Source: (OECD, 2017[6]), Monitoring and Evaluating Integrity Policies, OECD Publishing, Paris; (Mathisen et al., 2011[7])How to monitor and evaluate anti-corruption agencies: Guidelines for agencies, donors and evaluators, U4, Issue No. 8, Chr. Michelsen Institute, Bergen, Norway.

In Mexico City, the CGMA is responsible for the design and co-ordination of monitoring and evaluation policies in the public administration. The Guidelines for Monitoring and Evaluation of the Public Administration of Mexico City (Lineamientos de Monitoreo y Evaluación de la Gestión Gubernamental de la Administración Pública de la Ciudad de México), issued in 2016, define the criteria and procedures that each entity in the public administration is required to observe. On the online platform Monitoreo CDMX, government entities can upload the indicators for each entity. The CGMA develops the Monitoring Report of the General Development Programme according to the five focus areas, the area for opportunities and the type of programme for each government entity. The Monitoring Report then serves as the basis for the Evaluation Report. The reports are presented to the Mayor of Mexico City, the Comptroller’s Office, the Ministry of Finance and the heads of the respective entities, which take the appropriate measures to ensure or improve fulfilment of the objectives.

Although a general monitoring and evaluation programme seems to exist, no specific monitoring and evaluation exercises appear to be focused on integrity policies. While the annual operational plans can include some integrity measures, which are evaluated to some degree, there is no overarching monitoring and evaluation framework for integrity. Mexico City could leverage the introduction of the SLAC-CDMX to establish such a framework. Under the Law of the Local Anti-corruption System of Mexico City, the Executive Commission will be responsible for drafting a proposal on the methodology for measuring the impact of the integrity policies, based on quantifiable indicators. It will also draft the annual progress and results report on integrity policies and programmes. Given the related mandate of the CGMA, the two bodies will need to collaborate closely to avoid any overlap. As CGMA oversees the general monitoring and evaluation framework, CGMA could be responsible for ensuring that the specific integrity monitoring and evaluation framework is embedded in and aligned with the general framework. To this end, the Executive Commission could invite CGMA to the sessions in which the methodology for measuring the progress of the integrity policies is designed.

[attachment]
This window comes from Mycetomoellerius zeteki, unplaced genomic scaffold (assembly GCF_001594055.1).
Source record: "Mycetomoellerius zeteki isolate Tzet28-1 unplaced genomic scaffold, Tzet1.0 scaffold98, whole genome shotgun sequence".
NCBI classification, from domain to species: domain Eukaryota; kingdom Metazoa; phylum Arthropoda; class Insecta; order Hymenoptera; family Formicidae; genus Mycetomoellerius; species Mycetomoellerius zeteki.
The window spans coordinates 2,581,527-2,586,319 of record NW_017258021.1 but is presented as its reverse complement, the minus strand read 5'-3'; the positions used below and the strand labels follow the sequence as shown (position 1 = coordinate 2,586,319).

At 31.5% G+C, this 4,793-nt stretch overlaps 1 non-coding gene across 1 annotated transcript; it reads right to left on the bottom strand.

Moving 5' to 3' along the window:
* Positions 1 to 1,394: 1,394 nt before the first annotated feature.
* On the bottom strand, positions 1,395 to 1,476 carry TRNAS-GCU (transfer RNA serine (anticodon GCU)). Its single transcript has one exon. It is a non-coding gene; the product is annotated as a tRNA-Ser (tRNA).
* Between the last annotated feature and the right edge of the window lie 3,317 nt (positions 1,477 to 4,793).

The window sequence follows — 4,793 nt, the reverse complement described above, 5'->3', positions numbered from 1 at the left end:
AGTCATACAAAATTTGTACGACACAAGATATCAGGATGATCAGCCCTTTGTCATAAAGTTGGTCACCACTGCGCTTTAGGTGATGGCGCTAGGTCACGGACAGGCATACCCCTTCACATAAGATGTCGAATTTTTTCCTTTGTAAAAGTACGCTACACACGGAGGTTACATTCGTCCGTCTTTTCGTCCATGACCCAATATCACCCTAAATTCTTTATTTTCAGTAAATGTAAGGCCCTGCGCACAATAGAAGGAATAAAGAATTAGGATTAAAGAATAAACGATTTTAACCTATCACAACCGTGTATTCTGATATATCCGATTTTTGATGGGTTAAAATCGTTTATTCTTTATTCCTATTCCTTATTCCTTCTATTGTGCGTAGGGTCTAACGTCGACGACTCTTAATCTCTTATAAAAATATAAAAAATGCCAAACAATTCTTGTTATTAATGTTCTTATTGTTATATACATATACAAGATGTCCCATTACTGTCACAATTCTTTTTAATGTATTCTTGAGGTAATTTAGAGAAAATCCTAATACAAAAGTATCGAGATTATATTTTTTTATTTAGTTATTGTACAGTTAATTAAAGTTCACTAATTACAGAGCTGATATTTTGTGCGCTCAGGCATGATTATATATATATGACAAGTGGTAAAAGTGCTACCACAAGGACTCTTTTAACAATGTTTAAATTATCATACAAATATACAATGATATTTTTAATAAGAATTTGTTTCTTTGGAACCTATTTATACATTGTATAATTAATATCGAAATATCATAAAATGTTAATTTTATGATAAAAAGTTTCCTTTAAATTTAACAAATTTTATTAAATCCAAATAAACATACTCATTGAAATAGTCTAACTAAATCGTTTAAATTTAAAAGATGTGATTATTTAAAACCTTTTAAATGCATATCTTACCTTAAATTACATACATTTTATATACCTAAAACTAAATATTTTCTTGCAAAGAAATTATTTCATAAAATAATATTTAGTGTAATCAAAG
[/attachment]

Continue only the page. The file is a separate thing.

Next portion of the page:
2.3.2. In developing the monitoring and evaluation framework, the Executive Commission could call on the technical expertise of the Executive Secretariat.

Each integrity policy typically has one or several goals. A goal reflects the change the policy wants to encourage. A policy could, for example, have the goal of promoting merit-based recruitment in a public administration unit. The first step of any measurement process is to identify the final goals and translate them into intermediate objectives. Objectives define the implications of a goal in a specific context. Each objective summarises one aspect of a goal positively and unambiguously in a single sentence. Ideally, they provide the who, when, what and where of a goal.

Goals, objectives and indicators can be defined at output as well as outcome levels. They can also be designed to assess certain qualities of an output or outcome, e.g. the value in relation to an input (see Box ‎2.4) (OECD, 2017[6]).

Box ‎2.4. Example for outputs, intermediate outputs and outcome for an Integrity Code policy

Principle 4 of the 2017 OECD Recommendation of the Council on Public Integrity calls for “high standards of conduct for public officials” to be set by “including integrity standards in the legal system and organisational policies (such as codes of conduct or codes of ethics), to clarify expectations and serve as a basis for disciplinary, administrative, civil and/or criminal investigation and penalties, as appropriate”. One possible action for achieving this is the introduction of an Integrity Code for public officials. This table presents some potential goals, objectives and indicators that an Integrity Code could have on output and outcome level:


Intermediate Output



Existence of a useful Integrity Code

Establish Integrity Code

Establish integrity as an organisational value


Integrity Code:

• exists

• covers all relevant topics

• is feasible

Public officials:

• know the Integrity Code and have been trained in using it

• are initiating discussions on grey areas and ethical dilemmas

• suggest solutions

• Managers use the Code as a management tool, e.g. in interviews of candidates for positions in their team, or performance evaluation interviews.

Public administration staff change their behaviour and make decisions based on the rules and principles of the Integrity Code.

Example indicator

• Identified risk areas are covered by the code

• Staff at all managerial levels have participated in focus groups developing an Integrity Code

• Number of integrity-related suggested improvements

• Percentage of staff working in risk areas who have received risk-specific integrity trainings

• All applicants to a vacant position are introduced to the Integrity Code before proceeding in the selection process

• Integrity is measured in a staff survey